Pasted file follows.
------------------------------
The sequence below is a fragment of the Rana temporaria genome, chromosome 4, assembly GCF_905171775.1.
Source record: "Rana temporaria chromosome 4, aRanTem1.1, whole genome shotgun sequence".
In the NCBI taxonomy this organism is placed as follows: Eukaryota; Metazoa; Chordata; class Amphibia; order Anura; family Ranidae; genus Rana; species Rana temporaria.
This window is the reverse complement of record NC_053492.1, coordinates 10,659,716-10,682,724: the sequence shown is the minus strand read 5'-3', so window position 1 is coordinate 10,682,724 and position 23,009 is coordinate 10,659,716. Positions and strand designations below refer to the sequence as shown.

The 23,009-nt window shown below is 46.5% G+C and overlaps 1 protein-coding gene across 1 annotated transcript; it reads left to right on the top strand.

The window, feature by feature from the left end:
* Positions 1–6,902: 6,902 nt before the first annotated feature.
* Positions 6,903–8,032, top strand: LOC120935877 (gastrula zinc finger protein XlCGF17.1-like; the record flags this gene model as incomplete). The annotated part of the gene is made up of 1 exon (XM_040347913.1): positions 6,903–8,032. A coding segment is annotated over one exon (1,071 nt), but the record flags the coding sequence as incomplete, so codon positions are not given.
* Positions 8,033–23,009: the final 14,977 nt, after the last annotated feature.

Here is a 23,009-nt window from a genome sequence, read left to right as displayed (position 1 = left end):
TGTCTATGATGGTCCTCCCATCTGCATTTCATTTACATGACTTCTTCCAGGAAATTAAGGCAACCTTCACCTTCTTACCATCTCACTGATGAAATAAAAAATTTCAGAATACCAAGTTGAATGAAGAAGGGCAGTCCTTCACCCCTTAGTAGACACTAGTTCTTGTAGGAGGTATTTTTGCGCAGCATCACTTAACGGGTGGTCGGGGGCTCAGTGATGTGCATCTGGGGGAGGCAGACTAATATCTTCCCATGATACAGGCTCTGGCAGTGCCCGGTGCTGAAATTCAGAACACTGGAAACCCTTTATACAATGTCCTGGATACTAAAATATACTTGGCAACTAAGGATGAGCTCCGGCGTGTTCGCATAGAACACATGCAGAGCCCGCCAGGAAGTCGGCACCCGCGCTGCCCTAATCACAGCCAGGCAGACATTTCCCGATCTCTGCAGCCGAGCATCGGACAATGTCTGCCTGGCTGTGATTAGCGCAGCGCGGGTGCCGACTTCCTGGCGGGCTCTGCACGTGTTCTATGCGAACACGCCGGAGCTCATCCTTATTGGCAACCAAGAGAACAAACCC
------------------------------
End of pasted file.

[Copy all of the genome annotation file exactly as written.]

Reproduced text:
The sequence below is a fragment of the Rana temporaria genome, chromosome 4, assembly GCF_905171775.1.
Source record: "Rana temporaria chromosome 4, aRanTem1.1, whole genome shotgun sequence".
In the NCBI taxonomy this organism is placed as follows: Eukaryota; Metazoa; Chordata; class Amphibia; order Anura; family Ranidae; genus Rana; species Rana temporaria.
This window is the reverse complement of record NC_053492.1, coordinates 10,659,716-10,682,724: the sequence shown is the minus strand read 5'-3', so window position 1 is coordinate 10,682,724 and position 23,009 is coordinate 10,659,716. Positions and strand designations below refer to the sequence as shown.

The 23,009-nt window shown below is 46.5% G+C and overlaps 1 protein-coding gene across 1 annotated transcript; it reads left to right on the top strand.

The window, feature by feature from the left end:
* Positions 1–6,902: 6,902 nt before the first annotated feature.
* Positions 6,903–8,032, top strand: LOC120935877 (gastrula zinc finger protein XlCGF17.1-like; the record flags this gene model as incomplete). The annotated part of the gene is made up of 1 exon (XM_040347913.1): positions 6,903–8,032. A coding segment is annotated over one exon (1,071 nt), but the record flags the coding sequence as incomplete, so codon positions are not given.
* Positions 8,033–23,009: the final 14,977 nt, after the last annotated feature.

Here is a 23,009-nt window from a genome sequence, read left to right as displayed (position 1 = left end):
TGTCTATGATGGTCCTCCCATCTGCATTTCATTTACATGACTTCTTCCAGGAAATTAAGGCAACCTTCACCTTCTTACCATCTCACTGATGAAATAAAAAATTTCAGAATACCAAGTTGAATGAAGAAGGGCAGTCCTTCACCCCTTAGTAGACACTAGTTCTTGTAGGAGGTATTTTTGCGCAGCATCACTTAACGGGTGGTCGGGGGCTCAGTGATGTGCATCTGGGGGAGGCAGACTAATATCTTCCCATGATACAGGCTCTGGCAGTGCCCGGTGCTGAAATTCAGAACACTGGAAACCCTTTATACAATGTCCTGGATACTAAAATATACTTGGCAACTAAGGATGAGCTCCGGCGTGTTCGCATAGAACACATGCAGAGCCCGCCAGGAAGTCGGCACCCGCGCTGCCCTAATCACAGCCAGGCAGACATTTCCCGATCTCTGCAGCCGAGCATCGGACAATGTCTGCCTGGCTGTGATTAGCGCAGCGCGGGTGCCGACTTCCTGGCGGGCTCTGCACGTGTTCTATGCGAACACGCCGGAGCTCATCCTTATTGGCAACCAAGAGAACAAACCC